Are There Differences in Medicare Spending Across States?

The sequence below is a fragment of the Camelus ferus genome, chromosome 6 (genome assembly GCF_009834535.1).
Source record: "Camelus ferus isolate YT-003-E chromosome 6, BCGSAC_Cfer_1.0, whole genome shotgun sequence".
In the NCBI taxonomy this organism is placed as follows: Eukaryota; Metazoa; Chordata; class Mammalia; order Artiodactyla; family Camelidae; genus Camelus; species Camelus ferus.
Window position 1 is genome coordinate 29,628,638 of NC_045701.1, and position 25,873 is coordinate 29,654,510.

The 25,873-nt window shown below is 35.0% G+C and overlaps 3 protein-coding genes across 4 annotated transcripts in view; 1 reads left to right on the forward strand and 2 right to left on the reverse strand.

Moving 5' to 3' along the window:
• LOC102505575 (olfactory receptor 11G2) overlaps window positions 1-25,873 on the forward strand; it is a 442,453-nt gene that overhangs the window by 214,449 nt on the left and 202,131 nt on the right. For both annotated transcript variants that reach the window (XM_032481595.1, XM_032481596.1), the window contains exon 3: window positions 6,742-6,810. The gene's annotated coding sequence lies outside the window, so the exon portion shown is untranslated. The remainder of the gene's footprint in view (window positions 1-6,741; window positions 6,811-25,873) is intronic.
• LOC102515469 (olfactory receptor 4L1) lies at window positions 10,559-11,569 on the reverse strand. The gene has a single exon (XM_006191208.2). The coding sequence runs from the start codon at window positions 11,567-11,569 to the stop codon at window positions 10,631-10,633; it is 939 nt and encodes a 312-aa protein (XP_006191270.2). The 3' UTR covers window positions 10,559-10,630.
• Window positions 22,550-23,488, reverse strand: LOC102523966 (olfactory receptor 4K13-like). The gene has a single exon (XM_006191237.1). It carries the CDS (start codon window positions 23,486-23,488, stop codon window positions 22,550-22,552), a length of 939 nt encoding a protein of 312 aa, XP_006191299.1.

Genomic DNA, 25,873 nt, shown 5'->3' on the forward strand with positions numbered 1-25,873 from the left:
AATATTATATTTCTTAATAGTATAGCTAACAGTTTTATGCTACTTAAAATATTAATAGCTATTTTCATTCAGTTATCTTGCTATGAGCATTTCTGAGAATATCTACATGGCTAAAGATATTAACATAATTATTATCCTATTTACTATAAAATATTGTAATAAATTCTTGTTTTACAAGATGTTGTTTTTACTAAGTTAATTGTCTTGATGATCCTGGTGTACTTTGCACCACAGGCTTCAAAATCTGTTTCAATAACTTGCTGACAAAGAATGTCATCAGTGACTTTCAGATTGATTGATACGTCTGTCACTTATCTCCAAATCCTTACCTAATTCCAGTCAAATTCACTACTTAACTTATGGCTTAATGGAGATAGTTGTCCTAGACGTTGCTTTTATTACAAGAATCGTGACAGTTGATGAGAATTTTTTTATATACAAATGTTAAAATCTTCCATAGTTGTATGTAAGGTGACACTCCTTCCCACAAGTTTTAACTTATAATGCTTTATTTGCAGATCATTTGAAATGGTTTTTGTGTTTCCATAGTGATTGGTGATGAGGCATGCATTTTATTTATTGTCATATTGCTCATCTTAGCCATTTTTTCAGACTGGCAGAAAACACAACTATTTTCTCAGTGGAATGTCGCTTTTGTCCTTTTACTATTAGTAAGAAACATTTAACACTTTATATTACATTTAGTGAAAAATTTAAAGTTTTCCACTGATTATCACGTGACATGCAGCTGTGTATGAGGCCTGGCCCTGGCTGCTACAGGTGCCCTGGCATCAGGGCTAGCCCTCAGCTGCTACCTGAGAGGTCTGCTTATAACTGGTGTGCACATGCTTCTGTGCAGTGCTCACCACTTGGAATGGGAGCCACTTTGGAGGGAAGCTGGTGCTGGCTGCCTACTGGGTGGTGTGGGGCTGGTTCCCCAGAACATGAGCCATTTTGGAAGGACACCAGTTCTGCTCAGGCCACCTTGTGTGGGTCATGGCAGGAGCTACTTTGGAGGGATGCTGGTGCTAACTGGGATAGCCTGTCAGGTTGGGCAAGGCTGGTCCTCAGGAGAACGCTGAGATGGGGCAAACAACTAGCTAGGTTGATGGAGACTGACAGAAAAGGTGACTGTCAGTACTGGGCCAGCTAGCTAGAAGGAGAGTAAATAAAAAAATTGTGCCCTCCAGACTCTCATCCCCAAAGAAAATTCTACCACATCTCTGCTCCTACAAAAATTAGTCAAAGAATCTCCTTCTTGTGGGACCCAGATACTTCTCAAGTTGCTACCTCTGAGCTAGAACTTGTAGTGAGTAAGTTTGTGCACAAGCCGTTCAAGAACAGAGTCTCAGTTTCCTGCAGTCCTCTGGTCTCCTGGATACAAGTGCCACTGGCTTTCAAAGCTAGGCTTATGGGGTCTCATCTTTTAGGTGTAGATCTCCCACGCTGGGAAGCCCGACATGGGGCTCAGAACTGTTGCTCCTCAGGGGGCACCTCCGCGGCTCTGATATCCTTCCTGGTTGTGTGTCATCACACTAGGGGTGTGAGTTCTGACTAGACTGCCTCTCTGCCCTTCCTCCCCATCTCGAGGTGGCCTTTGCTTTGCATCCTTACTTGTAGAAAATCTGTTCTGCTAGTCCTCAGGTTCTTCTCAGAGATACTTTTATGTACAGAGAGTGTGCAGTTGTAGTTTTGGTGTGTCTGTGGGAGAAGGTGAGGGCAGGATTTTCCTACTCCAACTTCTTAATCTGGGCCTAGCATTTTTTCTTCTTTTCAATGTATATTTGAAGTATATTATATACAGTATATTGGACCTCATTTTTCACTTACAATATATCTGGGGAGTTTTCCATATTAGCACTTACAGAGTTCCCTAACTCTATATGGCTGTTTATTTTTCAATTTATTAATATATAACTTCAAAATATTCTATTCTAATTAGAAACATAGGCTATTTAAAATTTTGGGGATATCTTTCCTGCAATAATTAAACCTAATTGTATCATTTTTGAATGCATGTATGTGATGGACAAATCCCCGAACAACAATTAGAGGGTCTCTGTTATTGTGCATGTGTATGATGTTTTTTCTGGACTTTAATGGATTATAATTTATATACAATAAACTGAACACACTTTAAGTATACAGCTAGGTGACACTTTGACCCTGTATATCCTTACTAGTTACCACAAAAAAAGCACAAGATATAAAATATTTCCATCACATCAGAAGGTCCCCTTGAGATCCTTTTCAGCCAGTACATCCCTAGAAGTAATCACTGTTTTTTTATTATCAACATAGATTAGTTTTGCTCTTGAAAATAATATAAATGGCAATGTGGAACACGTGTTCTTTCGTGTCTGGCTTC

Research by the Dartmouth Atlas team has indicated that Medicare spending is concentrated regionally. States such as Florida spend much more per beneficiary than do doctors who treat similar patients in low cost states like Minnesota. A recent paper by Reschovsky and co-authors, however, has determined that variation in supply-induced demand is not a major driver in regional variation in health care costs once one controls for health status at the beneficiary level. Read more to find out how the authors came to this conclusion. Methods Medicare spending is highly concentrate in a few number of high-cost beneficiaries. ”The 5 percent of Medicare beneﬁciaries with the highest spending account for 43 percent of total program spending, while the top 25 percent of spenders, who often have multiple chronic conditions, account for 85 percent of total spending.” To determine if regional variation in practice patterns explains much of the reason for this skewed distribution of Medicare medical spending, the paper examines the impact of demand (e.g., patient health status and other characteristics, income) and supply (e.g., area level variables describing provider supply and market structure) side factors on regional variation in spending. The data used include physician information from the Community Tracking Study matched to Medicare claims data. The analysis is conducted at the beneficiary level rather than using area averages as other research has noted problems with the area level approach. Results The research finds the following: “…a key ﬁnding from this work is that key conclusions from prior small area analyses (e.g., Fisher et al. 2003; Center for the Evaluative Clinical Services 2007) that much of the variation in cost of treating Medicare beneﬁciaries is driven by supply-induced demand (e.g., ‘‘supply-sensitive care’’) cannot be supported when one comprehensively controls for health status and conducts analysis at the beneﬁciary level… “Section 1109 of the Health Care and Education Reconciliation Act of 2010, which amended PPACA, allocates 400 million dollars over 2 years to hospitals in the lowest cost quartile of counties (based on Part A and B spending adjusted for age, sex, and race). Apart from equity concerns about rewarding hospitals for costs largely attributable to other area providers, our results suggest that local health care costs are largely driven by disease burdens that go well beyond that which can be accounted for by demographic characteristics. The payments also fail to account for differences in outcomes across areas or hospitals.” Another finding of the paper is that the elderly are not sedentary. In fact, one in five Medicare beneficiaries receive medical treatment in more than one census division. These beneficiaries could either be snowbirds or the medical care they require is not available near where they live. According to the provisions of health reform (i.e., PPACA), “Beneﬁciaries are to be attributed, ex post, to ACOs rather than prospectively assigned to ACOs. If care is not consistently concentrated within a narrow number of providers, especially among high-cost beneﬁciaries, ACO success in improving care and lowering cost may be limited.”